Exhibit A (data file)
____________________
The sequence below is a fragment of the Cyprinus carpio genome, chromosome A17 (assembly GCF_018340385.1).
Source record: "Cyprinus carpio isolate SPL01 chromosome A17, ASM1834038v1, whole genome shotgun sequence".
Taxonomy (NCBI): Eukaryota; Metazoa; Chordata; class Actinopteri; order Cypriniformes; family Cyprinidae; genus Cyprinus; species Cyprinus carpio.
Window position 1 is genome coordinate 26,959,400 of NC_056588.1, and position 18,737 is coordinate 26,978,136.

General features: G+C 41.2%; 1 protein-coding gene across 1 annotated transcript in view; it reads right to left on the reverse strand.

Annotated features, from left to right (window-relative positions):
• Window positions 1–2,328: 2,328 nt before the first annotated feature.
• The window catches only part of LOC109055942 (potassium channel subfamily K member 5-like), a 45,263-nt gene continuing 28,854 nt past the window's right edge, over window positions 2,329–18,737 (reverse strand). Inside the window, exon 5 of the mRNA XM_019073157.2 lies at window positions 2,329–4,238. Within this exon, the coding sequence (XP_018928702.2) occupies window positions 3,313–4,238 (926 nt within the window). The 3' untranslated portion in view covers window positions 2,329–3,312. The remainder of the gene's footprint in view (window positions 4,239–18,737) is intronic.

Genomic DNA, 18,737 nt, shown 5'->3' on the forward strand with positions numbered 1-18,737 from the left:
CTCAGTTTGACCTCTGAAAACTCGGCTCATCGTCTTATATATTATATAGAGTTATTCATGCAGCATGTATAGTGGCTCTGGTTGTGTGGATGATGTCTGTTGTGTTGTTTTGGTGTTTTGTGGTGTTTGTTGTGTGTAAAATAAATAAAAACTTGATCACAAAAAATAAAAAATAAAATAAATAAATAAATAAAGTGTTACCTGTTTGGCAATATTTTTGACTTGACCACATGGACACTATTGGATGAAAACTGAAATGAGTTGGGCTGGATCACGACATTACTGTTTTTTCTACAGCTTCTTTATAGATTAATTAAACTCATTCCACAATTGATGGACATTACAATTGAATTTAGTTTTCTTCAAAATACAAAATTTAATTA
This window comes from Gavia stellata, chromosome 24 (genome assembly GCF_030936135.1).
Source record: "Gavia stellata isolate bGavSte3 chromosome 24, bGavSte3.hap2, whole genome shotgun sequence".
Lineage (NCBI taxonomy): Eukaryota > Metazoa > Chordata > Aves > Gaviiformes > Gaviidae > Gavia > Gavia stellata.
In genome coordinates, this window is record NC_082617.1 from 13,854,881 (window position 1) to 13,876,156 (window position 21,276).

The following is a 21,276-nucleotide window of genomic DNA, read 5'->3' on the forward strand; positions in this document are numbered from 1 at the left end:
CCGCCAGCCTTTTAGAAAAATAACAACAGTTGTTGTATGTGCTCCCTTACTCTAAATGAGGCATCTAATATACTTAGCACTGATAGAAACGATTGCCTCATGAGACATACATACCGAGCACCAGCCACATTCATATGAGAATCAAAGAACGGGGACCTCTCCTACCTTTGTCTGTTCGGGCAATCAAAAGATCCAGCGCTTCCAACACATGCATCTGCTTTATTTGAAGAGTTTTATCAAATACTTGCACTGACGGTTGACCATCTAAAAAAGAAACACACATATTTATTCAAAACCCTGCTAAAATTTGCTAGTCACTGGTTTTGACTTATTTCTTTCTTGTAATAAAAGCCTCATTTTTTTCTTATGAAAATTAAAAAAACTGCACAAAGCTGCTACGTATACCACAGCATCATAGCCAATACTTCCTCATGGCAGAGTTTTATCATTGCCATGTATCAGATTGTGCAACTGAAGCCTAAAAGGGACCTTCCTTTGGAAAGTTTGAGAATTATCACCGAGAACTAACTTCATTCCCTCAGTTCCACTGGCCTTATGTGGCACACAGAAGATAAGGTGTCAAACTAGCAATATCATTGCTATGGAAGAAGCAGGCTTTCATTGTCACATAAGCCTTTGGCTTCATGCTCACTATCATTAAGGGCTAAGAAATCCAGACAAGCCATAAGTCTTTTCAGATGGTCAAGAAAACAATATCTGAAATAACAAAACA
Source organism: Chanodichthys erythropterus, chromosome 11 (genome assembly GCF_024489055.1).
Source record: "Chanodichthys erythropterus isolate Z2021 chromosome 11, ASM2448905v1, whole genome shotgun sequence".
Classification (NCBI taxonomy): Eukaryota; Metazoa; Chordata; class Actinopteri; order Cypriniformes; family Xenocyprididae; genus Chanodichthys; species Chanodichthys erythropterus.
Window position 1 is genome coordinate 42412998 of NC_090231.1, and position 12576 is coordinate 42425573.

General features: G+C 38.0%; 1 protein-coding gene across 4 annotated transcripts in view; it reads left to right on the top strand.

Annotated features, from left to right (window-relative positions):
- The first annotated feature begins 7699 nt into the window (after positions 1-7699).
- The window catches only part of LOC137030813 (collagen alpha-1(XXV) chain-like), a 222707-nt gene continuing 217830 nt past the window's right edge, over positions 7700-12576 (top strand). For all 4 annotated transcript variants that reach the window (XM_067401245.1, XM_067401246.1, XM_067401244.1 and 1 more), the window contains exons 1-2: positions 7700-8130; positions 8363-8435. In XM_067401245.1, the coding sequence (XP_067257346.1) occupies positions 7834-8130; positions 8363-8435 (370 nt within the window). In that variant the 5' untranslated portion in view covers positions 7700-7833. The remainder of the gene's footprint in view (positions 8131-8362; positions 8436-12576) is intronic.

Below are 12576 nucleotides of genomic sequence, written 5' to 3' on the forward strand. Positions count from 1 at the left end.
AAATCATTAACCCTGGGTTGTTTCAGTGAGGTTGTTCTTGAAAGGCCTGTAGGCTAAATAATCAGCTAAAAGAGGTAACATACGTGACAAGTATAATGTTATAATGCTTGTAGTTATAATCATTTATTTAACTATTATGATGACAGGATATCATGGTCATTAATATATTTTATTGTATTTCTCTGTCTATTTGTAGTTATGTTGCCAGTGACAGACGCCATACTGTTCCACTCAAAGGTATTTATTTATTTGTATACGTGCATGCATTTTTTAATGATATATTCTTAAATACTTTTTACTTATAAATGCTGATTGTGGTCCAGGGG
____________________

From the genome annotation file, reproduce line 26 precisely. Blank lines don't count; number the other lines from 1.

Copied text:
AAATCATTAACCCTGGGTTGTTTCAGTGAGGTTGTTCTTGAAAGGCCTGTAGGCTAAATAATCAGCTAAAAGAGGTAACATACGTGACAAGTATAATGTTATAATGCTTGTAGTTATAATCATTTATTTAACTATTATGATGACAGGATATCATGGTCATTAATATATTTTATTGTATTTCTCTGTCTATTTGTAGTTATGTTGCCAGTGACAGACGCCATACTGTTCCACTCAAAGGTATTTATTTATTTGTATACGTGCATGCATTTTTTAATGATATATTCTTAAATACTTTTTACTTATAAATGCTGATTGTGGTCCAGGGG